Up the slopes the van went into the ever denser, greener woods. We were in the town of Reihoku in Amakusa, Kumamoto Prefecture, a major producer of the Satsuma mandarin, or Unshu mikan. Here, we visited Fukuda Fruit Garden, an established grower of some 50 years. Tomooki Fukuda was raised on the mikan grown by his father and has currently taken over as the garden owner. He is well known for practicing pesticide- and chemical fertilizer-free farming and producing exceptionally sweet and juicy mikan. As we stepped into his garden, the first thing that struck us was the carpet of knee-high weeds. What’s more, the trees were not planted in orderly rows but growing in random spots as they do in the wild. Mr. Fukuda says he deliberately maintains an environment as close as possible to nature:
“My father passed away 15 years ago and left me the business. The mikan growing at the time didn’t taste as fantastic as the mikan I remember eating as a child. The scent released from peeling the orange wasn’t as good as it used to be either. I did some research and found that after years of using pesticides and chemical fertilizers, the garden’s soil was becoming depleted. I switched to organic fertilizer and aimed to re-create the soil.”
Having learned that to re-create the soil, he needs to nurture the fungi naturally present in the field, Mr. Fukuda stopped using fungicides and eventually also insecticides. Without insecticides, an astonishing number of insects reappeared. But Mr. Fukuda kept his faith in nature and persevered with organic farming.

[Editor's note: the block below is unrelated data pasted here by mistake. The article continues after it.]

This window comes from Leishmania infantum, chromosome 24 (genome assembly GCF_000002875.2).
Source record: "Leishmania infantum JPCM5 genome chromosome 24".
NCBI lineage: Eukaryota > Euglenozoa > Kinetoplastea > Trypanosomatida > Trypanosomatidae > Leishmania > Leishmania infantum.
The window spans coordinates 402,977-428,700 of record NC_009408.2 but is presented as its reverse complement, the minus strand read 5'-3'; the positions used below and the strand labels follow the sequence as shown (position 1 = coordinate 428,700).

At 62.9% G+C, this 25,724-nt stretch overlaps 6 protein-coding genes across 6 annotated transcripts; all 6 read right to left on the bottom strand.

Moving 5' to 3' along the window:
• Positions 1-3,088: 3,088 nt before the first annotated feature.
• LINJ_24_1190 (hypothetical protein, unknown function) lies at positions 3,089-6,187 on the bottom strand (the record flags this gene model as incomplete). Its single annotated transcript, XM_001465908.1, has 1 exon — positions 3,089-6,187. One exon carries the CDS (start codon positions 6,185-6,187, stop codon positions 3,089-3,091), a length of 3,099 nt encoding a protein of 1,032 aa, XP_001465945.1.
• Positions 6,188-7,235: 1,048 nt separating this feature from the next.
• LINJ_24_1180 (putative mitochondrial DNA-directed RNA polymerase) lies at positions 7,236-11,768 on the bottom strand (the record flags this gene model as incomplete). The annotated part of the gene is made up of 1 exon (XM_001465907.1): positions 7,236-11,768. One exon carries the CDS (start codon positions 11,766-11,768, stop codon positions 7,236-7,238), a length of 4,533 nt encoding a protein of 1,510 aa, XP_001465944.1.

“I’ve had a mikan crop infested with shield bugs, and at worst, seen 80 percent of a crop fall from the trees, leaving me with nothing to ship. Still, I had done my research, and the knowledge I gained told me to hang in there for three years. In time, spiders and centipedes appeared and got rid of pests, and this alone helped improve the overall balance. Since we never used herbicide to begin with, we always had weeds. But ever since we stopped using fertilizer, the weeds diversified. As the soil regained its natural balance, microbes and fungi began doing their job and regenerating the soil. Right now I grow the mikan using only enzymes derived from fermented soybeans, yogurt, and brown sugar, and I think it’s bringing back the scent I remember from my childhood.”
Mr. Fukuda is committed to eschewing insecticides and herbicides from his farming. He took a chance on the natural bounties of the sun and the soil. Consumers waiting for delicious mikan give him encouragement against the remaining risk of disasters such as floods and earthquakes. Saying goodbye to old ways and starting over from scratch to revive the delicious scent from his childhood—the secret story of Mr. Fukuda’s challenge has made our mikan taste even sweeter.